45509776012_987d5c98f3.jpg

Do you see that HUGE boat? Do you know how many people are on that? Do you know how small that beach was? Madness.

44646245875_0de490c848.jpg

45509956872_0c7f189a80.jpg

43742702590_e9f203e0bc.jpg

31687709248_91b423fe23.jpg

44835145284_0425cd9c50.jpg

45560206121_4cf36b8db7.jpg

44835091404_180ddaf678.jpg

43742558260_f6310ee69f.jpg

We smiled and sipped our wine, lazy cats twining around our ankles (We learned on day one that every restaurant came with cats. Lots of cats. Lots and lots of cats.)

With the bill came the ever present little plate of watermelon. They simply couldn’t bear to see you leave without offering you something sweet, more like a kind friend than a proprietor.

Even though we’d had sufficient beach time, we decided to make the drive to Makris Gialos Beach and see if it was worth the fuss. En route, we saw a fresh orange juice stand. I’m a sucker for a painted van, so we stopped. The views alone were worth the stop, but that juice….oh my.

44834599114_c7eb8f9306.jpg

45559579561_7f41032955.jpg

31687007068_abbdbefe1b.jpg

44645400745_c1cb6a56a4.jpg

45559450151_81dd46f842.jpg

45559463881_b75f669e9f.jpg

30618479227_a60794d004.jpg

Makris Gialos was beautiful, but we were both hankering to get back to our own place and stretch out in privacy.

30618683017_14553e5dca.jpg

44645752725_7f9fee7a02.jpg

30618815017_1df29818a9.jpg

31687211328_1801aea79f.jpg

We headed back to the villa and traded time between our seafront daybed and the loungers down by the sea. We were joined by a wet Jackie who stood sentry while we read books and sipped wine.

44834275114_1b55aa4e95.jpg

45508920702_4600e5431f.jpg

30618179167_dce9b149dd.jpg

33547399628_5d89a8b4c6.jpg

30618237727_f10de8c545.jpg

43741753190_fd7b2d3174.jpg

44834362304_db750b6829.jpg

45509121482_bcc7c2169b.jpg

After a lazy afternoon, we cleaned up and walked down to the Ammoudi Fish Tavern for cocktails (and cats). Their caipirinha was spot on. It was quickly becoming a favorite spot to end the day.

30618081737_2528159f82.jpg

43741473520_3e3ba99e0d.jpg

30618061867_ba3fdd3f61.jpg

33547409778_366f5d191d.jpg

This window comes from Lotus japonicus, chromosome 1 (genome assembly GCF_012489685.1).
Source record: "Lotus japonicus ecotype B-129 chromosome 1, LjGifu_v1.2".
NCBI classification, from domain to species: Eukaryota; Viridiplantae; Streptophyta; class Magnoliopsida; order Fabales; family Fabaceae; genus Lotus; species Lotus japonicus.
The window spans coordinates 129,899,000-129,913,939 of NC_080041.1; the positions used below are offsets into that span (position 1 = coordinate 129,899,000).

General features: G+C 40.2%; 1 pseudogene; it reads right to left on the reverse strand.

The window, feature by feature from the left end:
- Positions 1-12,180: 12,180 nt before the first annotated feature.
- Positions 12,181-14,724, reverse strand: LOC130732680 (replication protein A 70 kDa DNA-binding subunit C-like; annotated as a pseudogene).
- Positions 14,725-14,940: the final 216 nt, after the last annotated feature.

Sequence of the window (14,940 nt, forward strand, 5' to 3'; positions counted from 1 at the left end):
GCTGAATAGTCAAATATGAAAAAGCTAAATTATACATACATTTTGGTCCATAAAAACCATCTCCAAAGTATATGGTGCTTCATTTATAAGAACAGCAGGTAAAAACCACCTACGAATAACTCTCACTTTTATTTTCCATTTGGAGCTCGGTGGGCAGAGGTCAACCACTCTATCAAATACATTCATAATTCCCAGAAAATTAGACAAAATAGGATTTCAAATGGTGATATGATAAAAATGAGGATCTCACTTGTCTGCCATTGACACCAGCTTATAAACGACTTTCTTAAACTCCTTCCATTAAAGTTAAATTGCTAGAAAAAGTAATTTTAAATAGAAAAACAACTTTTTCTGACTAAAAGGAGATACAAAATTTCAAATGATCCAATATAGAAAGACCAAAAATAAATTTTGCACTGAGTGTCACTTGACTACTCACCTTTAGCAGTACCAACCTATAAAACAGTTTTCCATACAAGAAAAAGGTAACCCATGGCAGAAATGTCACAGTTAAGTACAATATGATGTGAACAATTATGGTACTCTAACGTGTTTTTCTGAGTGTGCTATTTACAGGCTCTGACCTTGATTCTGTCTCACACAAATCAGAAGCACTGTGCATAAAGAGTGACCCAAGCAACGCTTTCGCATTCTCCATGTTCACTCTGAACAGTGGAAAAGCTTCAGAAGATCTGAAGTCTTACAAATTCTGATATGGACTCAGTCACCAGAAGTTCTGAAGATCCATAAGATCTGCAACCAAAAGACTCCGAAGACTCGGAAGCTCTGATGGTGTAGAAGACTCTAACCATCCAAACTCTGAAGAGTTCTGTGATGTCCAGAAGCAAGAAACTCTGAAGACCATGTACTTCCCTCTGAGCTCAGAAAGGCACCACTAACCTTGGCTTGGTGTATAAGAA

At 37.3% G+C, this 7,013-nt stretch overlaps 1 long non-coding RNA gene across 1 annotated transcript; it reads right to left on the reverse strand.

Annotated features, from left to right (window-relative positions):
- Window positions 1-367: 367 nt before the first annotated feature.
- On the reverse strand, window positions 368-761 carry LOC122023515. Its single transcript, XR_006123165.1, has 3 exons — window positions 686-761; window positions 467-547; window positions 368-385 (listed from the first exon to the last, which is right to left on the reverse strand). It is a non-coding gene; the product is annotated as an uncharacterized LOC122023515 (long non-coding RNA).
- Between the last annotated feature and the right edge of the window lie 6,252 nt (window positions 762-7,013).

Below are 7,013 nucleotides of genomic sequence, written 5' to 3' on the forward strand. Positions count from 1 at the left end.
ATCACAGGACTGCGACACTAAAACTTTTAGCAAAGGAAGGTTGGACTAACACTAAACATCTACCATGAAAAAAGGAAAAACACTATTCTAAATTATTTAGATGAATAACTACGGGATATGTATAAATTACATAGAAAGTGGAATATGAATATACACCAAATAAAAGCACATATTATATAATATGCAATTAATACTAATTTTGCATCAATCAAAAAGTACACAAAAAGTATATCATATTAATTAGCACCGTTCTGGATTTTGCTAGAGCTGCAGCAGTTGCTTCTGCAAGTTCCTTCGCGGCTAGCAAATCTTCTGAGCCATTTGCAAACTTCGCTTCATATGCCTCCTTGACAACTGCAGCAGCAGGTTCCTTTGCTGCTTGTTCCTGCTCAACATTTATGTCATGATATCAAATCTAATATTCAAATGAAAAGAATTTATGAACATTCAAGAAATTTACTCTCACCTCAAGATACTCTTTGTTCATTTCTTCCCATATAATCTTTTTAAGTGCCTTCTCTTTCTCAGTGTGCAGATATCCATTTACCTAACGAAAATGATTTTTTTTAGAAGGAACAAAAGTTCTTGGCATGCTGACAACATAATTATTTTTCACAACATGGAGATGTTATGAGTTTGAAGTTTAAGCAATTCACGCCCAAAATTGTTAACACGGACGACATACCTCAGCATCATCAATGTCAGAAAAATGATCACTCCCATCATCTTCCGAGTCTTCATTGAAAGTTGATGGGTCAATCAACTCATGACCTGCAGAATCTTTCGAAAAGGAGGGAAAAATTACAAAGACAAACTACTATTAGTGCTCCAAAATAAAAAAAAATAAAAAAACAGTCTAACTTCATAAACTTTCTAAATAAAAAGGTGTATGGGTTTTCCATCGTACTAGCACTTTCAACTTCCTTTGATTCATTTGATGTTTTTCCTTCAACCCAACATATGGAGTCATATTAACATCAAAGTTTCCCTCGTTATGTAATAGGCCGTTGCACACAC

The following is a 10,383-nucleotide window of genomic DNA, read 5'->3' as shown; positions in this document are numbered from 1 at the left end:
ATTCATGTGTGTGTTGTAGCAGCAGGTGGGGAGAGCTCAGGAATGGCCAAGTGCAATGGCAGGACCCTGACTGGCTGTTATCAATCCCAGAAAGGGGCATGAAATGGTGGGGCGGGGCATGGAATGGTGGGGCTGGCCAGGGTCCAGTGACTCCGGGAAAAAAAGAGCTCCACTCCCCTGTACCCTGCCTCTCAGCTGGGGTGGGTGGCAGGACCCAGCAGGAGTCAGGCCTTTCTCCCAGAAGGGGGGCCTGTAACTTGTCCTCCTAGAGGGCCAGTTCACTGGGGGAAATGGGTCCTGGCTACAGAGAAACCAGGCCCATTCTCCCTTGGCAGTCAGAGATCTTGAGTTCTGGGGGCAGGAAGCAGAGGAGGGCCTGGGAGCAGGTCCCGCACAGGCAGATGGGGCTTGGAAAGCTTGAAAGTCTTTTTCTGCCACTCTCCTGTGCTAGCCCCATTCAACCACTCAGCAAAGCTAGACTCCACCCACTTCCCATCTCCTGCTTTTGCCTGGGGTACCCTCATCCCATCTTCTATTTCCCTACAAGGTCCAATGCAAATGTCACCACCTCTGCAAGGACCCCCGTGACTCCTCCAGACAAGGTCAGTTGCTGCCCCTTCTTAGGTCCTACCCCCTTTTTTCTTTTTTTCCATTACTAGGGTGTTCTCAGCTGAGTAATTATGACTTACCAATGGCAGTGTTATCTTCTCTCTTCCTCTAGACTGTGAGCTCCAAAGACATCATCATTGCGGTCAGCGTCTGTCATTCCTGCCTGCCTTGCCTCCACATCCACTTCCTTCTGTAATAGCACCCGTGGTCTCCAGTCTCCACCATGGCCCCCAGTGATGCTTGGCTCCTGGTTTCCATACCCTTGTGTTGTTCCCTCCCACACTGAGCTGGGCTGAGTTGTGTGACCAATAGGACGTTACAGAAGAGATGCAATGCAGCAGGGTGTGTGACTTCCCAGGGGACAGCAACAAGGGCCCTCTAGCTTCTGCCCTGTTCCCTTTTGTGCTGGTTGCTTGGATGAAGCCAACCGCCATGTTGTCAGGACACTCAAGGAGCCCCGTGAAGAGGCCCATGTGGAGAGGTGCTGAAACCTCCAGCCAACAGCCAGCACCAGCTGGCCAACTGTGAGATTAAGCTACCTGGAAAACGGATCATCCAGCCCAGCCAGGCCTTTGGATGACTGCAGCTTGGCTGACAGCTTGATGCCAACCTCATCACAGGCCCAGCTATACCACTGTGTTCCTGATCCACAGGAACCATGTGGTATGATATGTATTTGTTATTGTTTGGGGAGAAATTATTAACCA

45559053961_f3dcc932e9.jpg

31686512888_6b5564a751.jpg

44644899045_87f9da435c.jpg

45508702882_131b55d8e1.jpg

45559073031_68745c13d9.jpg

As the sun began to set, we drove the short distance to To Petrodosiako for dinner. I loved the quiet rural simplicity of the villages.

And I loved this GOAT!

43741924750_13e79ed06b.jpg

44645326365_f65e36f5ab.jpg

45558987091_4c6a0d28f7.jpg

Dinner was a gluttonous affair, with garlic dip, arugula and parmesan salad, baked feta, stewed beef, and pastitsio, a baked pasta dish with gooey cheese and béchamel. It was like mac n’cheese on steroids.

45558971981_671859e0b3.jpg

44644820485_e1998b31ee.jpg

45558929131_c4bfd39bb0.jpg

31686431338_f30acf8e48.jpg

44644802065_c5afbf98c6.jpg

44644792915_00e6e7c067.jpg

As usual, they couldn’t let us leave without a small gift of food or drink. This time is was a frozen limoncello, so delicious it made me want to cry.

47370464852_7ef9737e72.jpg

Posted by vicki_h 05:31 Archived in Greece Tagged greece corfu zante kefalonia greek_islands ionian_islands zykanthos shipwreck_beach navagio_beach cephalonia Comments (0)

Get Her to the Greek: Travel Day

Keep Going…..We’re Getting There

T.S. Eliot said, “The journey, not the arrival, matters.” Obviously, T.S. Eliot never flew American Airlines from Tennessee to Greece in a coach seat.

I had, but, inexplicably, I found myself doing it again.

Apparently, flying coach to Greece is like having a baby. You forget how bad it is until you find yourself panting and screaming for an epidural.

44837119284_fbe1edb81c.jpg

We left our house at 3:30 a.m. on a Saturday morning, only to arrive in Philadelphia at 7:30 a.m. for a 12 HOUR LAYOVER.